Types and Programming Languages Part 4 – Diamond problem

This is the fourth part of the Types and Programming Languages series. For your convenience you can find other parts in the table of contents in Part 1 — Do not return in finally

The Diamond Problem, sometimes called Deadly Diamond of Death, is a problem in which we inherit the same thing through multiple base entities. If you think of a diamond problem as “the one in C++ in which there are multiple instances created” or “the one that Java doesn’t have but C++ does” then you focus on the technical part too much. In this post I’ll show why there is a diamond problem in Java and that the issue is there since the day one.


We typically say that there is a single inheritance in Java and multiple interface implementation. This is true but it hides the much bigger picture.

Inheritance allows to inherit characteristics and features from the base entity (most of the times from a class or an object). There are many things we can inherit or many levels of inheritance:

  • Signature inheritance
  • Implementation inheritance
  • State inheritance
  • Identity inheritance

I’m using a bit different wording than you may be used to because I want to redefine couple things. Also, I’m not going much deeper into things like Hindley-Milner type system or theory of objects in this part, we’ll cover that some other day.

Signature inheritance

Signature inheritance can be considered an interface implementation in Java. There is some method declared in the interface, we inherit it and provide an implementation. Signature here indicates that it’s only a “header” of the method, no body or whatever else. It’s important to understand that this “inheritance signature” does not need to be the same one as the “calling signature” for method call. For instance, you cannot change return type when implementing interface in C# but return type is not a part of the “calling signature” (although there is an edge case where it is, but that’s a side note). Java allows for that (C# is also considering this feature) via bridge methods but it’s an implementation detail. What we think when talking about “signature inheritance” is just the method header we get from the base entity.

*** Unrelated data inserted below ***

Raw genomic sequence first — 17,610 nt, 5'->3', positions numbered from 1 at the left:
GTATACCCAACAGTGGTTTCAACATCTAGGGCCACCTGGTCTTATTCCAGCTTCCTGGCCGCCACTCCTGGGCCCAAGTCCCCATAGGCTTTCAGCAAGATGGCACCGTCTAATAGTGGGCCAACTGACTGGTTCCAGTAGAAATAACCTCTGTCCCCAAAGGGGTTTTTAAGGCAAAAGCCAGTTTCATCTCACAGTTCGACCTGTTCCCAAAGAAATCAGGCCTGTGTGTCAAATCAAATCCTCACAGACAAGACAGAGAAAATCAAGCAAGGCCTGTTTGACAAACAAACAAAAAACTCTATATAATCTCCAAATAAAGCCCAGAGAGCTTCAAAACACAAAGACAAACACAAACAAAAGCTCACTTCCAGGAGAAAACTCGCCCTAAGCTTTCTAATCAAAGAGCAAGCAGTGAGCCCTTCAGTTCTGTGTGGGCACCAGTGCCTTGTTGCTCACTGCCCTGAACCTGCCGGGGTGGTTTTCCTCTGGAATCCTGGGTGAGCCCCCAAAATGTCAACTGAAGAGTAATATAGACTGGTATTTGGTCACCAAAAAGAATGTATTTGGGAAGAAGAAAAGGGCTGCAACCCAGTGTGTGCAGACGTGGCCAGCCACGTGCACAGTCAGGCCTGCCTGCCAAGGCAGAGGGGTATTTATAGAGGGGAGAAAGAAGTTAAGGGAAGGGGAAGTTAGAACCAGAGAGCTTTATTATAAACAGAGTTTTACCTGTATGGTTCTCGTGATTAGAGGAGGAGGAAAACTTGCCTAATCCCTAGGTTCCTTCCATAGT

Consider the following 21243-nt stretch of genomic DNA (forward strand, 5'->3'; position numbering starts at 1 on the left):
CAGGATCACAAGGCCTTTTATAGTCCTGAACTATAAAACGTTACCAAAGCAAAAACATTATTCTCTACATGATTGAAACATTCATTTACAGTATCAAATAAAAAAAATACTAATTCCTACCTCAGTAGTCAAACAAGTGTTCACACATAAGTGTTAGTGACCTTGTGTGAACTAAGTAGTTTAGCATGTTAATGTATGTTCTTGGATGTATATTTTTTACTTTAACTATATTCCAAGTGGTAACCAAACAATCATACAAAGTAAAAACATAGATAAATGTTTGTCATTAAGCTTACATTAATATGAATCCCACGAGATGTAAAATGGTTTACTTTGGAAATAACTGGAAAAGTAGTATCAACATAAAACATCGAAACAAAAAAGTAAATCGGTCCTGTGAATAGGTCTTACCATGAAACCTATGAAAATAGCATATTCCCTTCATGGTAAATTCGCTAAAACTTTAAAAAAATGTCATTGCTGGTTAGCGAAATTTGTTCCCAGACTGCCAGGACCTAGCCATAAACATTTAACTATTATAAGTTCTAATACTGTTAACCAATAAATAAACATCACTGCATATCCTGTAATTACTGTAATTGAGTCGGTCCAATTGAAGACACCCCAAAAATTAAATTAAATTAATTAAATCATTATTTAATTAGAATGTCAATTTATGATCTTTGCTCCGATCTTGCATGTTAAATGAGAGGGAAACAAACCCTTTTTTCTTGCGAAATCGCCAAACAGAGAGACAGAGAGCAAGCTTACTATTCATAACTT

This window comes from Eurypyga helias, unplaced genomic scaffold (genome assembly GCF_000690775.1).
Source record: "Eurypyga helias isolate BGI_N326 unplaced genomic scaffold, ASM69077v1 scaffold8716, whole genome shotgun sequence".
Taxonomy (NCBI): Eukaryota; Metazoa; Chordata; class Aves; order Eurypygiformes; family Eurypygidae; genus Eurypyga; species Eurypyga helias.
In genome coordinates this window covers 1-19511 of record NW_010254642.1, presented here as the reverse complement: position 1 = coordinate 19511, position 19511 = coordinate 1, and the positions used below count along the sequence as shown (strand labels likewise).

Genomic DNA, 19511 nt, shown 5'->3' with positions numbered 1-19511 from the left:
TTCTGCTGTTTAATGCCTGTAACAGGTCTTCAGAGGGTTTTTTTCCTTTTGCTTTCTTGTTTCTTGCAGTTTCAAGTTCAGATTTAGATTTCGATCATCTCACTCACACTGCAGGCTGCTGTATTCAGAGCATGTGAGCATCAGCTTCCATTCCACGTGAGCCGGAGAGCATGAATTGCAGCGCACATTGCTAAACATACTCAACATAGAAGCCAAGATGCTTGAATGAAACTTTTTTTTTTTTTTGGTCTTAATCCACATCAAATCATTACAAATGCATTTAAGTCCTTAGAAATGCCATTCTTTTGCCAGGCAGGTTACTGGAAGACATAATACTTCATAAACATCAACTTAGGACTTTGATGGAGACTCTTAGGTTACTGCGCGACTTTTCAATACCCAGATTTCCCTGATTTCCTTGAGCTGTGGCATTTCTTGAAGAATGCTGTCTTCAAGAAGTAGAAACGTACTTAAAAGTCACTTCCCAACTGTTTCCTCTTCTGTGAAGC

Implementation inheritance

In this type of inheritance we get not only the signature but also the whole method body. It wasn’t allowed in Java nor C# via interfaces but it’s now allowed via default interface implementations. We’ll cover implications of that a little later.

We can think of this as of traits. Even though there are some differences between implementation inheritance and traits, they are pretty close to each other. Also, “trait” here is not the “trait” in Scala, even though they are similar to some extent.

State inheritance